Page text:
You are listening to the Design You podcast with Tobi Fairley, episode number 184.
Welcome to the Design You podcast. A show where interior designers and creatives learn to say no to busy and say yes to more health, wealth and joy, here’s your host, Tobi Fairley.
Hi friends. How are you? I am back today with something I wasn’t really expecting to do. But last week was so much fun I just decided to do it again this week. And that is have a conversation with Lori Paranjape. This is part two I guess of a two-parter, although we didn’t record them at the same time. We did tell you last time that there was another conversation still to be had all about money.
So, we’re going to call this the official money talk even though we touched on some of it last week because we really wanted to get in and I don’t know, get even more clear, and more direct, and more honest about exactly what it looks like to have these money conversations with your clients and to think about what it takes to build this higher level business, a million dollar business or a multimillion dollar business. And how you fill that pipeline while still saying no to more clients than you say yes to because they’re just not a fit.
So, if you liked last week, this is your chance for more. I think it was incredible, I had the joy of even having an hour or two of coffee chat before this interview with Lori. We’re becoming fast friends and she is one smart lady. So, enjoy this episode, part two, the continuation of our conversation last week with Lori Paranjape.
Tobi: Hey Lori, welcome back to the Design You podcast. That’s a rare statement for me. There’s not a lot of people that come back for round two. And you’re coming back the very next week.
Lori: Oh my gosh. Thanks for having me. We had a few things to say.
Tobi: We did. So just kind of to tell a little secret to everybody else. We’ve literally just had a personal two hour phone conversation because we like each other so much now. We’re like, “I’ve just got to pick your brain.” Which is so fun. And a lot of that conversation comes back to money. And on the last episode we were like, “We’ve got to get together and have a money talk.” So that’s why we’re doing this episode is we’re like, “There’s no time like the present to tell the truth about money”, right?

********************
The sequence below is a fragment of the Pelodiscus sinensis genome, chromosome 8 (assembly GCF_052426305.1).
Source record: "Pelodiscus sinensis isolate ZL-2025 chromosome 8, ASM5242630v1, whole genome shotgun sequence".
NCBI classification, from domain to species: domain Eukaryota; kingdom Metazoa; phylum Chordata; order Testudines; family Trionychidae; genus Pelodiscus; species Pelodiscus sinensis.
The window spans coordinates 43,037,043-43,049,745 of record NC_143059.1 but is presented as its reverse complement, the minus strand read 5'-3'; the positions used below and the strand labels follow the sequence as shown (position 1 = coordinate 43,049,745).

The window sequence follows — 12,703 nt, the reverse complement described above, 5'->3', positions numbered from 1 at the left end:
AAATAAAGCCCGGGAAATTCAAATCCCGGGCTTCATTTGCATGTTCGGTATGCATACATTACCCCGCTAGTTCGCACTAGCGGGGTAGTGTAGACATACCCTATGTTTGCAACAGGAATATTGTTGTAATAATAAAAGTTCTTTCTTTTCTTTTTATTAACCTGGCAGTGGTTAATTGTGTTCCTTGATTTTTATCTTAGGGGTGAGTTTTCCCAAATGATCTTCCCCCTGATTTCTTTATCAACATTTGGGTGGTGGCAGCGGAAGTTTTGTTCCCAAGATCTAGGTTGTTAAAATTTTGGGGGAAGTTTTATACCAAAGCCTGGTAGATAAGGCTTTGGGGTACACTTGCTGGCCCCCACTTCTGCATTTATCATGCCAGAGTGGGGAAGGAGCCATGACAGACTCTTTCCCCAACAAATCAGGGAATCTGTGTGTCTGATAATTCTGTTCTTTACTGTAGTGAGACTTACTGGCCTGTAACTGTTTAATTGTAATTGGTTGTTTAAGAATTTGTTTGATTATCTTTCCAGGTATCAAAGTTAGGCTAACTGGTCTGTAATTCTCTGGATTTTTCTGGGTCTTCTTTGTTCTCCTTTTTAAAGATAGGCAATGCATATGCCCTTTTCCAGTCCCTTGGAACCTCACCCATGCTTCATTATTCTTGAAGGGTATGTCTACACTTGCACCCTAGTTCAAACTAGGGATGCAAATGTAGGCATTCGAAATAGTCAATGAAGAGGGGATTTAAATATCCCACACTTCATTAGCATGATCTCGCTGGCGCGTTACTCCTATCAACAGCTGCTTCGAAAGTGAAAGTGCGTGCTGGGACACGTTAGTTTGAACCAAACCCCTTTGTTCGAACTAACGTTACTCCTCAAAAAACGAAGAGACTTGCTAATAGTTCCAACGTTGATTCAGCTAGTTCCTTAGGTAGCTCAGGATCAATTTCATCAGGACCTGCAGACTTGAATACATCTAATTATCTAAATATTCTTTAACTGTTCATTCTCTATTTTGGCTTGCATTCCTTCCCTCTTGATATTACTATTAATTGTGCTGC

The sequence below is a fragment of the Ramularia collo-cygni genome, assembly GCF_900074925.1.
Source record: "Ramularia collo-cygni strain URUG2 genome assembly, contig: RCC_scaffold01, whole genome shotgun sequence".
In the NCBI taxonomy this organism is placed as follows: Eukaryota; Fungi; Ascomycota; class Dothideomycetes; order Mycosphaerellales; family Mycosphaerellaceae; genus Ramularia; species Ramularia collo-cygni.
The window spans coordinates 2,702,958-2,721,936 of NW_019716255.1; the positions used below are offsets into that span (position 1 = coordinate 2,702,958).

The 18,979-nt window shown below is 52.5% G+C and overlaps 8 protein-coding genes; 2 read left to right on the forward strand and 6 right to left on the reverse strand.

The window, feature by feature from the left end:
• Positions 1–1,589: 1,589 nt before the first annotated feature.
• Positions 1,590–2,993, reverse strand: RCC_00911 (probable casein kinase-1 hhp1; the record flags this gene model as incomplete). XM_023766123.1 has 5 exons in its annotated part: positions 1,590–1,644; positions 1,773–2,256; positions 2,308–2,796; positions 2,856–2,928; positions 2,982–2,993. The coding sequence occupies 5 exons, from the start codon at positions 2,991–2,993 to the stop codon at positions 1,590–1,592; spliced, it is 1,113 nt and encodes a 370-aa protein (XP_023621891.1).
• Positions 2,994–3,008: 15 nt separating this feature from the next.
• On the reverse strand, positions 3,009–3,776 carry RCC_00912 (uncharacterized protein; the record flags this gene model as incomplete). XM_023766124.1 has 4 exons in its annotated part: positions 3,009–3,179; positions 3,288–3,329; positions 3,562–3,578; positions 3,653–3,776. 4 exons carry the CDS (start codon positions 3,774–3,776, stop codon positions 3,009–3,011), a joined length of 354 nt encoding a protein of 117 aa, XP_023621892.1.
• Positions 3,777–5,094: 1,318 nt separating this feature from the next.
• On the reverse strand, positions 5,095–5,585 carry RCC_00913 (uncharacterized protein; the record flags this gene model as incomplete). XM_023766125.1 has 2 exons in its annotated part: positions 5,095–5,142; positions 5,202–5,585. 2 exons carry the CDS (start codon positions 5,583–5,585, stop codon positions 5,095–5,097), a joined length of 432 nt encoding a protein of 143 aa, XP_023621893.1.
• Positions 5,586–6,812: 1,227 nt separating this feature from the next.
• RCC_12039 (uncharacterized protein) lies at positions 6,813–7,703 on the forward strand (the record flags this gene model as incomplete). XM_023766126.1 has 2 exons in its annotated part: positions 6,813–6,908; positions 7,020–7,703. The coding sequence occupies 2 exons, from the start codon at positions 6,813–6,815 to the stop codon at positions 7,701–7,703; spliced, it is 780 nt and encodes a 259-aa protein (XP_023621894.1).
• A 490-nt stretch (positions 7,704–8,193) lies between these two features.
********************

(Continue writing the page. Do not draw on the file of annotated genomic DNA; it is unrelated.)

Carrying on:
Lori: Yeah. There’s some real truth in there that we don’t talk about.
Tobi: So, you can if you want to for a minute or two, remind everybody, or if they didn’t listen last week, tell them who you are and what you do, just so they’re like, “Who is this woman?” And then we’re going to dig into some really direct conversation about money in the design business, both with regard to the client and how we spend money in business.
Lori: Yeah, absolutely. Well, the biggest question that I get anywhere has nothing to do with design. My last name is Paranjape. And my business is Mrs. Paranjape. And I know most people read it on Instagram as opposed to hearing it pronounced. So that one gets that out of the way. But a luxury interior design firm based in Nashville with projects all over the country. We specialize in luxury new construction and full home furnishings.
Although we have some outliers within our business that I take on for various reasons, whether it be marketing or just something that I think sounds fun and I want to say yes to. So, we say yes to it. And I’m working on building a business model that serves me, serves the client and builds community within the design business.
Tobi: Amazing. And when you say you take things on for marketing sometimes, meaning you partner with people occasionally?
Lori: No, no, I mean I say yes to something that doesn’t fit my business model because I think it’s a positive move for my marketing. So, I might take on a high profile client.
Tobi: Meaning if somebody is a celebrity, yeah, that’s kind of what I meant. So, you might partner in a sense with a celebrity. They still pay you but it’s a budget you would walk away from except for this person was on x TV show or they’re ex celebrity and you’re like, “Yeah, I’ll do that because that’s going to be fun to drive their audience over to my page.”
Lori: But there’s social media value and I’m going to partner with them. And they’re going to talk about it on social media. And that will be helpful for my business and if I get one client out of that then they’ve paid for themselves and then some.
Tobi: Yeah, amazing, so good. Okay, so on that note let’s jump in to talking about money. And first before we get into how you talk to clients about money which every time you tell me I just smile and high five, and kind of laugh a little because it’s so bold and amazing. And I’m like, “Hell, yes.” But before we go there talk to me about your money mindset because I have a pretty, I would say solid, strong relationship with money, not a scarcity relationship. But I know that’s not real common.